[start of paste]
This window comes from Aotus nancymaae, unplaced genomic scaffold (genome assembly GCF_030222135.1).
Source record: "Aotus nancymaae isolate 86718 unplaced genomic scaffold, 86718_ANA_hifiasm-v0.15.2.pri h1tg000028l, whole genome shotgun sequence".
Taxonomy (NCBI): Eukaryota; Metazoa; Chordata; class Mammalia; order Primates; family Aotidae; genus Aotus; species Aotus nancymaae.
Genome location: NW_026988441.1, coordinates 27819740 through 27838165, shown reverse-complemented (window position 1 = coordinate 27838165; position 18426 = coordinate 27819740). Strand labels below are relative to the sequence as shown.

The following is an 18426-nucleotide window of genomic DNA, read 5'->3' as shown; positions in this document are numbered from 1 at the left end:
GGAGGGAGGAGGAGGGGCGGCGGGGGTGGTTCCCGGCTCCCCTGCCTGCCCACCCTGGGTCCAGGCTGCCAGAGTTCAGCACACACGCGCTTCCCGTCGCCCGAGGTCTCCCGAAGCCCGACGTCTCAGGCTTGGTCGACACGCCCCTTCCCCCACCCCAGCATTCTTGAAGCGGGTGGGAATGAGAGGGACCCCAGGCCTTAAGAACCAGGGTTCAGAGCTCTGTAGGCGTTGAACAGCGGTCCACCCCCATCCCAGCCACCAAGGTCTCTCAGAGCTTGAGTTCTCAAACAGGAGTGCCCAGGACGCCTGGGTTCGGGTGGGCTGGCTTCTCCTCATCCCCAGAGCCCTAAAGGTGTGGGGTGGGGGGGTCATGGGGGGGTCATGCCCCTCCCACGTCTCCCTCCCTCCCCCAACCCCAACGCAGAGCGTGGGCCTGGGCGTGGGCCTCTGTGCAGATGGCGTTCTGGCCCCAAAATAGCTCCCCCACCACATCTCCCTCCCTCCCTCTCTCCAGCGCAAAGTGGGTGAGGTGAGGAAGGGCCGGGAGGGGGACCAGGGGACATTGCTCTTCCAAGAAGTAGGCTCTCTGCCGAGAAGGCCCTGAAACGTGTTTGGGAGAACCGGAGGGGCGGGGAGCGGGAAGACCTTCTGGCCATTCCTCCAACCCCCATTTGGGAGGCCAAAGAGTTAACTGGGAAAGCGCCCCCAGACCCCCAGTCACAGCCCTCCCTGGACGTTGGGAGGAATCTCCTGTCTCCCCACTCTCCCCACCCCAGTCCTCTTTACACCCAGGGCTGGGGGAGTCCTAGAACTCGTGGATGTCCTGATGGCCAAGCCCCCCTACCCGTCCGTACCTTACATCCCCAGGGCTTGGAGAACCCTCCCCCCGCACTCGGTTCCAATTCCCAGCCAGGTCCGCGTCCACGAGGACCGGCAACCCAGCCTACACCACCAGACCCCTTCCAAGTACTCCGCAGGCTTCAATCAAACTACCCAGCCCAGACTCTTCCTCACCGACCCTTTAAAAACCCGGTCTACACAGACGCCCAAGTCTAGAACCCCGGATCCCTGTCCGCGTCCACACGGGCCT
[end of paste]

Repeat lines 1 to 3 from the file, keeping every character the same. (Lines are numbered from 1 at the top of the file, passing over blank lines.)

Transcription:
This window comes from Aotus nancymaae, unplaced genomic scaffold (genome assembly GCF_030222135.1).
Source record: "Aotus nancymaae isolate 86718 unplaced genomic scaffold, 86718_ANA_hifiasm-v0.15.2.pri h1tg000028l, whole genome shotgun sequence".
Taxonomy (NCBI): Eukaryota; Metazoa; Chordata; class Mammalia; order Primates; family Aotidae; genus Aotus; species Aotus nancymaae.